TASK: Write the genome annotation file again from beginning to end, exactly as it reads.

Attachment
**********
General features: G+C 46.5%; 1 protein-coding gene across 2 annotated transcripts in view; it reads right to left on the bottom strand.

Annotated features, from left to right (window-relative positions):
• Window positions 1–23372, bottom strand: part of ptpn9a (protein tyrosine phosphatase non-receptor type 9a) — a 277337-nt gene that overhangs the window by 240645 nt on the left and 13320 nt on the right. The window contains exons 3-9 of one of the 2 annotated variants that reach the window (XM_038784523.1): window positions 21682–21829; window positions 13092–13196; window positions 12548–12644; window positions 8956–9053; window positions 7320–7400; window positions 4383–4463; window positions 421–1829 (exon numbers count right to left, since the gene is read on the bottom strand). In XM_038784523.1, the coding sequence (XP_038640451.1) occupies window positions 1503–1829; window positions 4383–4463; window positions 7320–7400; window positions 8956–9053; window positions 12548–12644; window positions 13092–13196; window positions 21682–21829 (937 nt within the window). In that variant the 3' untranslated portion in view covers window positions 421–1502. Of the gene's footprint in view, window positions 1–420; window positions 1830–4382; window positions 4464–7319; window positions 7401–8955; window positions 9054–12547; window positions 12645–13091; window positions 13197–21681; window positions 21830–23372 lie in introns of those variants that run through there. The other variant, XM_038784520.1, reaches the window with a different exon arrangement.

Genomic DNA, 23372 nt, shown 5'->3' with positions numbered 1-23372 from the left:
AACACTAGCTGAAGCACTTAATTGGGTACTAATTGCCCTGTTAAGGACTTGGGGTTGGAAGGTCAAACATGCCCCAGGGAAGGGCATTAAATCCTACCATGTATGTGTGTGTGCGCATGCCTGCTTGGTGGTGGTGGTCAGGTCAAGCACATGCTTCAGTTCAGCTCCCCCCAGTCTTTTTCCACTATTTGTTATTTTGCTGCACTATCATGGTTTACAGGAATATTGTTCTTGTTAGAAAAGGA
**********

General features: G+C 46.5%; 1 protein-coding gene across 2 annotated transcripts in view; it reads right to left on the bottom strand.

Annotated features, from left to right (window-relative positions):
• Window positions 1–23372, bottom strand: part of ptpn9a (protein tyrosine phosphatase non-receptor type 9a) — a 277337-nt gene that overhangs the window by 240645 nt on the left and 13320 nt on the right. The window contains exons 3-9 of one of the 2 annotated variants that reach the window (XM_038784523.1): window positions 21682–21829; window positions 13092–13196; window positions 12548–12644; window positions 8956–9053; window positions 7320–7400; window positions 4383–4463; window positions 421–1829 (exon numbers count right to left, since the gene is read on the bottom strand). In XM_038784523.1, the coding sequence (XP_038640451.1) occupies window positions 1503–1829; window positions 4383–4463; window positions 7320–7400; window positions 8956–9053; window positions 12548–12644; window positions 13092–13196; window positions 21682–21829 (937 nt within the window). In that variant the 3' untranslated portion in view covers window positions 421–1502. Of the gene's footprint in view, window positions 1–420; window positions 1830–4382; window positions 4464–7319; window positions 7401–8955; window positions 9054–12547; window positions 12645–13091; window positions 13197–21681; window positions 21830–23372 lie in introns of those variants that run through there. The other variant, XM_038784520.1, reaches the window with a different exon arrangement.

Genomic DNA, 23372 nt, shown 5'->3' with positions numbered 1-23372 from the left:
AACACTAGCTGAAGCACTTAATTGGGTACTAATTGCCCTGTTAAGGACTTGGGGTTGGAAGGTCAAACATGCCCCAGGGAAGGGCATTAAATCCTACCATGTATGTGTGTGTGCGCATGCCTGCTTGGTGGTGGTGGTCAGGTCAAGCACATGCTTCAGTTCAGCTCCCCCCAGTCTTTTTCCACTATTTGTTATTTTGCTGCACTATCATGGTTTACAGGAATATTGTTCTTGTTAGAAAAGGA